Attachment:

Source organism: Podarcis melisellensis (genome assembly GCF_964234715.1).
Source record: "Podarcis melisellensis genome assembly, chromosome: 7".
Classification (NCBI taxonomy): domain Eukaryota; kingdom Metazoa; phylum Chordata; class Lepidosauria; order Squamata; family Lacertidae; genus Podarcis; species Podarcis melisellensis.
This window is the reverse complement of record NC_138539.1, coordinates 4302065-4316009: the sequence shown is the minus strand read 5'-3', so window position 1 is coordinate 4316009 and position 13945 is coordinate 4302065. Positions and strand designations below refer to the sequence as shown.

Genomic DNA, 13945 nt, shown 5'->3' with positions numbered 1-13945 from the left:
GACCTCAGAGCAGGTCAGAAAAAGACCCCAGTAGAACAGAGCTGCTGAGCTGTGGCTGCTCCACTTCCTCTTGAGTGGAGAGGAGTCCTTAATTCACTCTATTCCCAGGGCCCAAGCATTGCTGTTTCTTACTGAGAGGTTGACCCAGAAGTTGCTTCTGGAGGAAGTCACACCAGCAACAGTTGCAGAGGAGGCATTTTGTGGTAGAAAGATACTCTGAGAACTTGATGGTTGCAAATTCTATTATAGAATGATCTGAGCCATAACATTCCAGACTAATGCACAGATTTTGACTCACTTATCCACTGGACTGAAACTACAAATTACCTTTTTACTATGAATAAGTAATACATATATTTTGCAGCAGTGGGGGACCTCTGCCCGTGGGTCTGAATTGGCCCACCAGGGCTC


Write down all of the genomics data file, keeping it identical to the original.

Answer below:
Source organism: Podarcis melisellensis (genome assembly GCF_964234715.1).
Source record: "Podarcis melisellensis genome assembly, chromosome: 7".
Classification (NCBI taxonomy): domain Eukaryota; kingdom Metazoa; phylum Chordata; class Lepidosauria; order Squamata; family Lacertidae; genus Podarcis; species Podarcis melisellensis.
This window is the reverse complement of record NC_138539.1, coordinates 4302065-4316009: the sequence shown is the minus strand read 5'-3', so window position 1 is coordinate 4316009 and position 13945 is coordinate 4302065. Positions and strand designations below refer to the sequence as shown.

Genomic DNA, 13945 nt, shown 5'->3' with positions numbered 1-13945 from the left:
GACCTCAGAGCAGGTCAGAAAAAGACCCCAGTAGAACAGAGCTGCTGAGCTGTGGCTGCTCCACTTCCTCTTGAGTGGAGAGGAGTCCTTAATTCACTCTATTCCCAGGGCCCAAGCATTGCTGTTTCTTACTGAGAGGTTGACCCAGAAGTTGCTTCTGGAGGAAGTCACACCAGCAACAGTTGCAGAGGAGGCATTTTGTGGTAGAAAGATACTCTGAGAACTTGATGGTTGCAAATTCTATTATAGAATGATCTGAGCCATAACATTCCAGACTAATGCACAGATTTTGACTCACTTATCCACTGGACTGAAACTACAAATTACCTTTTTACTATGAATAAGTAATACATATATTTTGCAGCAGTGGGGGACCTCTGCCCGTGGGTCTGAATTGGCCCACCAGGGCTC